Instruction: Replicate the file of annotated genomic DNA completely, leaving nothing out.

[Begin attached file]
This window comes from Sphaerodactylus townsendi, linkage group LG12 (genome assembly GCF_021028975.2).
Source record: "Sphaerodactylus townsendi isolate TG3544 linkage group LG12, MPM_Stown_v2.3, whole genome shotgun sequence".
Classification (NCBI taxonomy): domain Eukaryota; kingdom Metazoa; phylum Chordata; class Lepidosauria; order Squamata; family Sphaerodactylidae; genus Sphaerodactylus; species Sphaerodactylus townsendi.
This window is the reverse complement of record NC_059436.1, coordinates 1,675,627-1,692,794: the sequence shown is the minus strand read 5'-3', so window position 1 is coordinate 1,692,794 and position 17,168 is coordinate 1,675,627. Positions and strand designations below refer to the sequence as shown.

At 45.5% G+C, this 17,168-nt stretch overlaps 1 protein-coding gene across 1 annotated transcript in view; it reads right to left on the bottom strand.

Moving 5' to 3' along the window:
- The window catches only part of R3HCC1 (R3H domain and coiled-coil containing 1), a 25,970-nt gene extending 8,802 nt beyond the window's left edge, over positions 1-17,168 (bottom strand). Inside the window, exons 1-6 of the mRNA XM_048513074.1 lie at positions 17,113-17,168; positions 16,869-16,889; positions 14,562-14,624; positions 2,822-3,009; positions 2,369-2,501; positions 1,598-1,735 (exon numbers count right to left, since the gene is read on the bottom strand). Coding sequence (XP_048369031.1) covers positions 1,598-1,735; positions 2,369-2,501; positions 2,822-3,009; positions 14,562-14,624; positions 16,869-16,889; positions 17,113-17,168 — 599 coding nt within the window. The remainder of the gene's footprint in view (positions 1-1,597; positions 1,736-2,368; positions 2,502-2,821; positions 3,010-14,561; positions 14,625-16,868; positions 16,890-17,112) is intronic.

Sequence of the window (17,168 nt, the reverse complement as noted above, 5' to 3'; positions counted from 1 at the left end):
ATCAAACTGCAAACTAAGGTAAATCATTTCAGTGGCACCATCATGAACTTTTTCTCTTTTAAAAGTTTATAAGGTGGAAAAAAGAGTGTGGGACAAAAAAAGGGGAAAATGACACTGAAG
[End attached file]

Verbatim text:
This window comes from Sphaerodactylus townsendi, linkage group LG12 (genome assembly GCF_021028975.2).
Source record: "Sphaerodactylus townsendi isolate TG3544 linkage group LG12, MPM_Stown_v2.3, whole genome shotgun sequence".
Classification (NCBI taxonomy): domain Eukaryota; kingdom Metazoa; phylum Chordata; class Lepidosauria; order Squamata; family Sphaerodactylidae; genus Sphaerodactylus; species Sphaerodactylus townsendi.
This window is the reverse complement of record NC_059436.1, coordinates 1,675,627-1,692,794: the sequence shown is the minus strand read 5'-3', so window position 1 is coordinate 1,692,794 and position 17,168 is coordinate 1,675,627. Positions and strand designations below refer to the sequence as shown.

At 45.5% G+C, this 17,168-nt stretch overlaps 1 protein-coding gene across 1 annotated transcript in view; it reads right to left on the bottom strand.

Moving 5' to 3' along the window:
- The window catches only part of R3HCC1 (R3H domain and coiled-coil containing 1), a 25,970-nt gene extending 8,802 nt beyond the window's left edge, over positions 1-17,168 (bottom strand). Inside the window, exons 1-6 of the mRNA XM_048513074.1 lie at positions 17,113-17,168; positions 16,869-16,889; positions 14,562-14,624; positions 2,822-3,009; positions 2,369-2,501; positions 1,598-1,735 (exon numbers count right to left, since the gene is read on the bottom strand). Coding sequence (XP_048369031.1) covers positions 1,598-1,735; positions 2,369-2,501; positions 2,822-3,009; positions 14,562-14,624; positions 16,869-16,889; positions 17,113-17,168 — 599 coding nt within the window. The remainder of the gene's footprint in view (positions 1-1,597; positions 1,736-2,368; positions 2,502-2,821; positions 3,010-14,561; positions 14,625-16,868; positions 16,890-17,112) is intronic.

Sequence of the window (17,168 nt, the reverse complement as noted above, 5' to 3'; positions counted from 1 at the left end):
ATCAAACTGCAAACTAAGGTAAATCATTTCAGTGGCACCATCATGAACTTTTTCTCTTTTAAAAGTTTATAAGGTGGAAAAAAGAGTGTGGGACAAAAAAAGGGGAAAATGACACTGAAG